Image: Aurora Australis

Image: Aurora Australis
Credit: ESA/NASA

Many people hope to catch a glimpse of these reddish-green swirls of colour floating in the polar skies. Few are as lucky as ESA astronaut Tim Peake, who captured this dazzling display of the aurora Australis from the International Space Station during his mission in 2016.

This stunning display of light splashed across the sky is a product of severe solar wind lashing against Earth's protective magnetic shield.

But beauty often comes at a price, and the cost of the aurora, popularly known as the Northern or Southern Lights depending on the hemisphere, is constant surveillance of the sun.

The giver of light and heat and a key enabler of life on our planet, our sun is also a volatile ball of hot gas 1.3 million times larger than Earth. Though 4.6 billion years old, the sun keeps on churning, emitting constant streams of electrons, protons and atomic particles, into .

On its particularly active days, the sun can throw out a or CME, an outburst of colossal clouds of solar plasma that, if colossal enough, could have serious consequences for life on Earth. One such ejection produced a powerful enough to cause a nine-hour outage of electricity in Canada in 1989.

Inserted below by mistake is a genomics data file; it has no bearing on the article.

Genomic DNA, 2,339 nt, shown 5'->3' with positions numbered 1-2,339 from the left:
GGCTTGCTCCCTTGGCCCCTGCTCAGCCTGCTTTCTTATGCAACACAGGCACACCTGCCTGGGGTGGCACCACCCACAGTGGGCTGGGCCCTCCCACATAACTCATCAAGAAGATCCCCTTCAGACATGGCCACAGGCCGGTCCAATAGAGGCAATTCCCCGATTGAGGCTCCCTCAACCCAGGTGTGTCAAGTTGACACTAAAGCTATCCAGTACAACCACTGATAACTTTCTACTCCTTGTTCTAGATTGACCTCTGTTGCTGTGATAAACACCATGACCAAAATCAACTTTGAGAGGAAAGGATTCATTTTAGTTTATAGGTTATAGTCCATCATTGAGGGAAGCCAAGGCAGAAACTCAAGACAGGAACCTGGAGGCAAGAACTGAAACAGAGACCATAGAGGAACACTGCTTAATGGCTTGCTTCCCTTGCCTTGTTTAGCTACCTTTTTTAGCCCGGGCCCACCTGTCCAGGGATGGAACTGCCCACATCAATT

Changing conditions in space due to is known as and some days it 'rains' electrons and protons. Geomagnetic storms can affect the vital systems on which our modern societies depend, such as satellites, communication networks or power grids.

So what is ESA doing about space weather?

We cannot control our sun, but timely alerts – like those to be enabled by ESA's future Lagrange solar warning mission – will allow civil authorities and commercial actors to take protective measures, helping minimise economic losses and avoid a disaster that could affect all of us. Advance warning of an oncoming solar storm would give operators of satellites, power grids and telecommunication systems time to take protective measures, sometimes as simple as turning off the devices.

Watching the sun from a unique position in space, the Lagrange satellite will allow monitoring of the potentially hazardous sunspots and high-speed solar wind streams before they come into view from Earth, and detect solar events and their propagation toward our planet with higher accuracy than is possible today.

Through to 5 March, ESA is celebrating Space Weather Days, focusing on the aurora. The highlight is the #AuroraHunters Social Space event taking place in Tromsø, Norway, 3–5 March, in which 30 invited participants from 13 countries gather for briefings on space weather, visits to geophysical observatories studying interactions between Earth and the sun and – of course – aurora viewing at night (weather permitting!).

If you are lucky enough to glimpse the aurora, though beautiful and harmless, remember that they are the product of the cohabitation with an active star that can do real damage to daily life.


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Citation: Image: Aurora Australis (2019, March 6) retrieved 18 August 2019 from https://phys.org/news/2019-03-image-aurora-australis.html
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